The “Listening” sessions were fantastic – one can never do too many sessions on this subject, as one can always improve. It was also incredibly useful to hear about the “wrong” ways of listening, – been there, done that! I think we are all a little scared of silences, but I have learnt that they are important too, and not to fill them in with idle chatter, and to keep oneself out of the discussions. The exercise in threes where one of us observed the listener, taught me masses – mainly, body language and no fidgeting, and also never to go on a visit if you are short of time. Listening is the gift that we give to the person visited, and they must never be rushed. Here we come to another thing I wished to learn more about – how to pray with those we visit? I have prayed for them, and told them so, but am still shy about praying with someone, unless they specifically ask for it
“The practicalities of visiting” – reminded me that one must remember to pray before and after, and make sure that one is in the right place to visit, with not too many issues going on in our own lives, that would detract from the main purpose of the visit. During recent years, and during our Course – I have, at last, realized that I am not “wonder woman”, and that we all need help at times, and to offload some of the problems we encounter. This session lead on well to “Death, Dying and Bereavement” one of my main concerns. I did spend many years as a Community Hospice Volunteer, where the people I visited were all terminally ill, but nothing really prepares you for this. However, David Butler gave us many fascinating ideas on how to deal with this situation, and excellent notes to follow up, – listening, touching, caring and thanking being vital in all such visits. The importance of silence was underlined yet again. David Butler is coming to give a seminar on Death Dying and Bereavement in Itchen Valley Parish on Wednesday evening 15th May at 7.30pm at Southwood House – please do let Lavinia know if you would like to attend.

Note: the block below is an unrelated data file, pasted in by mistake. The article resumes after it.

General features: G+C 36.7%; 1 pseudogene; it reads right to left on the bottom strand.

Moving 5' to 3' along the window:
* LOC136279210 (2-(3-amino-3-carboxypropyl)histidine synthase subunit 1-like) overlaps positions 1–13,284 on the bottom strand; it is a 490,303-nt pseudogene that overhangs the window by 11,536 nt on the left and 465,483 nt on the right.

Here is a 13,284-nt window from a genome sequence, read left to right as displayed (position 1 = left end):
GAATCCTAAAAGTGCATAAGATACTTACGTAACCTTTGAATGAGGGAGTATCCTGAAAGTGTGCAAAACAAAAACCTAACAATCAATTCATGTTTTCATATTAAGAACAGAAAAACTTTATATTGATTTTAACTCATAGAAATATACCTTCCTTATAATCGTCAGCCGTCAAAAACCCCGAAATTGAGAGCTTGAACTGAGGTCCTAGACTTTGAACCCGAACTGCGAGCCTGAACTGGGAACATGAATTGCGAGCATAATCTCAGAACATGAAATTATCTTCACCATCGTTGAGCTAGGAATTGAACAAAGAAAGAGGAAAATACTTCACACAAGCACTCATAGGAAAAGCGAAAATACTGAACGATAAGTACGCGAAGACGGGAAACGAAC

The evening on “Getting Older” was another highlight for me. – I had had the pleasure on going on one of Erica Roberts’ “Resource and Refresh” Days in Southampton, and her advice on supporting the elderly and lonely in our communities was fantastic, and full of imaginative ways to involve them – food of some sort was always a vital part.
What have I learnt – probably the most important thing is that God is always with us, and that when problems get too big to handle, one must pray and try to hand it over to Him.
I will end with my favourite quotation from Proverbs – “Let kindness and truth never leave you”.
A really useful resource on the course was– Alpha Video No 7 “How Does God guide us”.
If you feel called to attend the Bishops Commission please let me know and we can discuss. Revd. Alex Pease.